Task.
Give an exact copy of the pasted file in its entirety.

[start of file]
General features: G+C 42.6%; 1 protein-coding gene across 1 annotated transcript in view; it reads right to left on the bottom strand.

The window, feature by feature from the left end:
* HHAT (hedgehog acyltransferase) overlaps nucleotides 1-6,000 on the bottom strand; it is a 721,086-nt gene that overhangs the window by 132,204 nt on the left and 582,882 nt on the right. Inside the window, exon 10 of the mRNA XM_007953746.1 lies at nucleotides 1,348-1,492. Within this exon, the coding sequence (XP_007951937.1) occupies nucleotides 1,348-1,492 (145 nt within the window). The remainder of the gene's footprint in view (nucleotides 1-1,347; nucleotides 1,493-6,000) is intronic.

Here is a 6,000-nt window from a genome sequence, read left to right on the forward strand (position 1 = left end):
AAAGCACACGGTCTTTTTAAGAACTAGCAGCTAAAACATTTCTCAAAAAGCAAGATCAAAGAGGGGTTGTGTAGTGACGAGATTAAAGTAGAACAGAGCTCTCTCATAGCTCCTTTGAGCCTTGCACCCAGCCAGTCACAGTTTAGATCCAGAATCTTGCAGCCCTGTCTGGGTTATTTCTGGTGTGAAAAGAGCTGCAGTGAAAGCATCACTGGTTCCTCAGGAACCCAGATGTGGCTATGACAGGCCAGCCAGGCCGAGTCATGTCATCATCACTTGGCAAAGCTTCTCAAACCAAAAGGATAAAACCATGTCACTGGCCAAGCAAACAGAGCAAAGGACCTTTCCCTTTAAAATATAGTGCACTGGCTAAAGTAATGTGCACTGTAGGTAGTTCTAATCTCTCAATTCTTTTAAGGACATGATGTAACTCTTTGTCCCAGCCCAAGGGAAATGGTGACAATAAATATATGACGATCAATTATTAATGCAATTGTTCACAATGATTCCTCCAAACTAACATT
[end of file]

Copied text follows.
General features: G+C 42.6%; 1 protein-coding gene across 1 annotated transcript in view; it reads right to left on the bottom strand.

The window, feature by feature from the left end:
* HHAT (hedgehog acyltransferase) overlaps nucleotides 1-6,000 on the bottom strand; it is a 721,086-nt gene that overhangs the window by 132,204 nt on the left and 582,882 nt on the right. Inside the window, exon 10 of the mRNA XM_007953746.1 lies at nucleotides 1,348-1,492. Within this exon, the coding sequence (XP_007951937.1) occupies nucleotides 1,348-1,492 (145 nt within the window). The remainder of the gene's footprint in view (nucleotides 1-1,347; nucleotides 1,493-6,000) is intronic.

Here is a 6,000-nt window from a genome sequence, read left to right on the forward strand (position 1 = left end):
AAAGCACACGGTCTTTTTAAGAACTAGCAGCTAAAACATTTCTCAAAAAGCAAGATCAAAGAGGGGTTGTGTAGTGACGAGATTAAAGTAGAACAGAGCTCTCTCATAGCTCCTTTGAGCCTTGCACCCAGCCAGTCACAGTTTAGATCCAGAATCTTGCAGCCCTGTCTGGGTTATTTCTGGTGTGAAAAGAGCTGCAGTGAAAGCATCACTGGTTCCTCAGGAACCCAGATGTGGCTATGACAGGCCAGCCAGGCCGAGTCATGTCATCATCACTTGGCAAAGCTTCTCAAACCAAAAGGATAAAACCATGTCACTGGCCAAGCAAACAGAGCAAAGGACCTTTCCCTTTAAAATATAGTGCACTGGCTAAAGTAATGTGCACTGTAGGTAGTTCTAATCTCTCAATTCTTTTAAGGACATGATGTAACTCTTTGTCCCAGCCCAAGGGAAATGGTGACAATAAATATATGACGATCAATTATTAATGCAATTGTTCACAATGATTCCTCCAAACTAACATT